Orange chose to roll out this service with hotspot activities enabled by default. I turned it off for a while, but now have it back on. This is because I struggle to receive WiFi in my bedroom; stupid Apple hasn't given a geolocation to my AP in months, the GoogleMobile will never come down here, and we are like half a mile+ from the nearest public road. I don't envisage people actually thinking "awesome, here's a hotspot!". If they do, well, good luck to 'em. There's a very narrow "window of opportunity" where you can receive WiFi outside.
Okay - just spent an eternity trying to find my hotspot login (it is the old email address/password) and discovered that Orange, when instructed to cancel one contract and take another, retained the telephone number of my previous phone. And as is typical with Orange, trying to log in to my account options to alter it results in this:
Accordingly, they sent an SMS to a phone which no longer works. Very useful, Orange!
To add insult to injury, Orange told me that my mobile phone email and password did not allow access to the hotspot, I needed the account's main email and password (which explains the farting around). But, when emailing Orange to ask about the ability to change the phone number, I could not email them from the main account login, I needed to log in with the mobile identity. Bear in mind that the (landline) phone, the internet, and the mobile are all bundled in to one contract. It is almost as if Orange are going out of their way to make this difficult!
Anyway. Finally dug up an SMS in the old phone that had the password, so I could eventually log in to Orange's hotspot. This allowed me to pop over to my blog to read the detected IP address (it's on the top right, if you're interested). Accordingly, I could see that the hotspot uses a different IP address.
Gee... So with IP address allocations reaching exhaustion, Orange have made a tweak that allocates two addresses to each router? Um...
Moving swiftly on, the 88E6061 ethernet chip is a "six" port switch. I say that in quotes as there are five 10/100 ports and an MII port (MII is to 100, like AUI is to 10). Typically this would be arranged as 1 port for WAN and four ports for LAN. Perhaps it is wired that way internally? It deals with the LEDs, speed negotiation and matching, MAC address learning (for routing), auto-crossover if necessary, blah blah. You can probably near enough build a dinky SoHo hub with this one chip...
It is interesting to see that there are two VoIP ports, and the VoIP circuitry is doubled. Orange does not, to my knowledge, support having two different phone lines on a home router. As far as it goes, it is the same sort of hardware as in the Livebox Mini, only twice.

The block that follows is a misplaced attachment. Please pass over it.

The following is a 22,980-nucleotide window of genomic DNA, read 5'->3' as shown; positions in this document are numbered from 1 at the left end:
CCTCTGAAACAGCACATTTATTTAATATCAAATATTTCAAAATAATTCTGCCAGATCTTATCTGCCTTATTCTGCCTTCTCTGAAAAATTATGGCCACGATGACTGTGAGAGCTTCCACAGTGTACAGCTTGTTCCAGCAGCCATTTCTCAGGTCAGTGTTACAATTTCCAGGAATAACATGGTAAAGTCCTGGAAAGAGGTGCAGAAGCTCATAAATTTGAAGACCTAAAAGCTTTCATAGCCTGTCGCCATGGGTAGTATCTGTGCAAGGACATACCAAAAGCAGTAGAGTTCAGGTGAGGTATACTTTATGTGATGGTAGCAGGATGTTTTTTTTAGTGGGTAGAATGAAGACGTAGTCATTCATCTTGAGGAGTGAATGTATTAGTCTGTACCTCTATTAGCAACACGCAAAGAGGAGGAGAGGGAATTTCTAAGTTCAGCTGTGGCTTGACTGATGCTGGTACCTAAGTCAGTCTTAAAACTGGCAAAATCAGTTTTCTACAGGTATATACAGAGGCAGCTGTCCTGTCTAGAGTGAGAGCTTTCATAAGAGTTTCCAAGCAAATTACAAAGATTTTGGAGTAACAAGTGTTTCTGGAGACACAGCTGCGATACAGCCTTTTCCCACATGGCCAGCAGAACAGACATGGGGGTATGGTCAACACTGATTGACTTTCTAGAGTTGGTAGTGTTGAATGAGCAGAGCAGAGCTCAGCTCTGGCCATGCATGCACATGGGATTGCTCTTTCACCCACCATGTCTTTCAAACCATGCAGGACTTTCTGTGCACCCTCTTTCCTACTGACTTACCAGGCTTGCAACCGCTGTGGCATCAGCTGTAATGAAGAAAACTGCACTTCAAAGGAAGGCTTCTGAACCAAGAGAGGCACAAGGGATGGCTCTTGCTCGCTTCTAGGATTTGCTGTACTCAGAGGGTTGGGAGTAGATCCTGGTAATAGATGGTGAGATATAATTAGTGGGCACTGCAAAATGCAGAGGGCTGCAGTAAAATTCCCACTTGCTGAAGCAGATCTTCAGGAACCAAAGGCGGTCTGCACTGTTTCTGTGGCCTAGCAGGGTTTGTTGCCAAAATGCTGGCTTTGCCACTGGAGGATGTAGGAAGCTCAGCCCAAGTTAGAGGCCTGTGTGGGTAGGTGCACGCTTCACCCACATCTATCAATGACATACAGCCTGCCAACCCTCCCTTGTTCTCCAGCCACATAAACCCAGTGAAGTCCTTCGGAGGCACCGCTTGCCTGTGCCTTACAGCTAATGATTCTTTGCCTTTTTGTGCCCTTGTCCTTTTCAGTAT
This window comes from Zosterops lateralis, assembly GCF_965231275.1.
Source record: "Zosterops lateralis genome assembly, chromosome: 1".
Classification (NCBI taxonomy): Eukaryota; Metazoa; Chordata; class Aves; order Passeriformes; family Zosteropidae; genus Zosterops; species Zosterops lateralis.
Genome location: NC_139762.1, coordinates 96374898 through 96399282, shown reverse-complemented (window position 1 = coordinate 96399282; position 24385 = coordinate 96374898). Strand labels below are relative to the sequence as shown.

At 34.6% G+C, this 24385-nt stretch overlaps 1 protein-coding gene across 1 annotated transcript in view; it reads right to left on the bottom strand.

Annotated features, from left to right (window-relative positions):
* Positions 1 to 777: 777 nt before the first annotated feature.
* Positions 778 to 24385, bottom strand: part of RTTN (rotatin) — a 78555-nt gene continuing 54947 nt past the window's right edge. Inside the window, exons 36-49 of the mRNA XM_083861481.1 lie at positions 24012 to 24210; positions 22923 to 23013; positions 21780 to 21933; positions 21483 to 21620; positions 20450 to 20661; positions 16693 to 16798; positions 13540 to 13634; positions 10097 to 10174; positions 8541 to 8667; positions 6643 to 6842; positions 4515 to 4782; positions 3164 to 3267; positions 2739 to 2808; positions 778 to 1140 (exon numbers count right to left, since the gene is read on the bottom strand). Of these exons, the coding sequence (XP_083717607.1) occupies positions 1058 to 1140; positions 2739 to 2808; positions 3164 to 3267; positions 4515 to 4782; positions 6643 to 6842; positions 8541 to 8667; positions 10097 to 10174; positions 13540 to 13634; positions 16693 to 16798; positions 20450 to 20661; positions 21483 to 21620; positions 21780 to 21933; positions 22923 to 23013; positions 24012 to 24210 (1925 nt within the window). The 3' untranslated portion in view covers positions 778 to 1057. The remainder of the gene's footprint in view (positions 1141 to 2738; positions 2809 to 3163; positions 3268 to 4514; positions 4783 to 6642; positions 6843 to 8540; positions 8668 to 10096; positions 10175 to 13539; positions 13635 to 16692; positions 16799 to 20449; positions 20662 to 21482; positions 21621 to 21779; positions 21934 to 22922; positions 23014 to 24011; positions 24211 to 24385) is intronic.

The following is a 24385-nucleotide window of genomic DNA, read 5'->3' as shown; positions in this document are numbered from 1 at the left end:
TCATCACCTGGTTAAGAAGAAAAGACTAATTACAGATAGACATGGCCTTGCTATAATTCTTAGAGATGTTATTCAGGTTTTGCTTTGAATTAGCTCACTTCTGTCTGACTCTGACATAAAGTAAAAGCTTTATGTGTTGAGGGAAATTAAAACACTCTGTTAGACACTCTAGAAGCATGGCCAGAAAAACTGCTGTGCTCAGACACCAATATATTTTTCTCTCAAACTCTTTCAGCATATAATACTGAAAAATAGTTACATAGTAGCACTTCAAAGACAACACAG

The ADSL chip supports VDSL (apparently) and ADSL2+, meaning it should be "reasonably" future proof provided we don't go fibre optic or somesuch. Though, the chance of that happening around here is about as remote as a meteor dropping into the garden in 5...4...3...2...1 <looks out of the window> Nope.
The reason for, and the necessity of, a Livebox as a router spare is primarily because we do not have a phone line in the traditional sense. What we have is a VoIP line. Now, pretty much any hardware-compatible ADSL router will work - back in late 2010 I used a WAG200G - however it has no VoIP capabilities, and hence, no phone.
Plus, while it was spectacularly sunny and warm where the puces were, back home (like fifteen miles away!) it was tree-to-tree epic fog that looks like it hung around all day. I was bored, so I took something apart. You know how it is... ☺
Please note that while I check this page every so often, I am not able to control what users write; therefore I disclaim all liability for unpleasant and/or infringing and/or defamatory material. Undesired content will be removed as soon as it is noticed. By leaving a comment, you agree not to post material that is illegal or in bad taste, and you should be aware that the time and your IP address are both recorded, should it be necessary to find out who you are. Oh, and don't bother trying to inline HTML. I'm not that stupid! ☺
You can now follow comment additions with the comment RSS feed. This is distinct from the b.log RSS feed, so you can subscribe to one or both as you wish.
|Paloma, 18th February 2014, 18:30|
Your article is very interesting. I wanted to ask you if you think that it would be possible to change the wifi module Atheros to a different one. Would it be impossible with the current firmware? Please, let me know your opinion on this. Cheers. Paloma
Japanese Red Cross
Earthquake relief donations have closed.
Read about the JRC
Make a general donation
List all b.log entries
Return to the site index
PS: Don't try to be clever.
It's a simple substring match.
Last read at 07:45 on 2018/10/18.
© 2014 Rick Murray
This web page is licenced for your personal, private, non-commercial use only. No automated processing by advertising systems is permitted.
RIPA notice: No consent is given for interception of page transmission.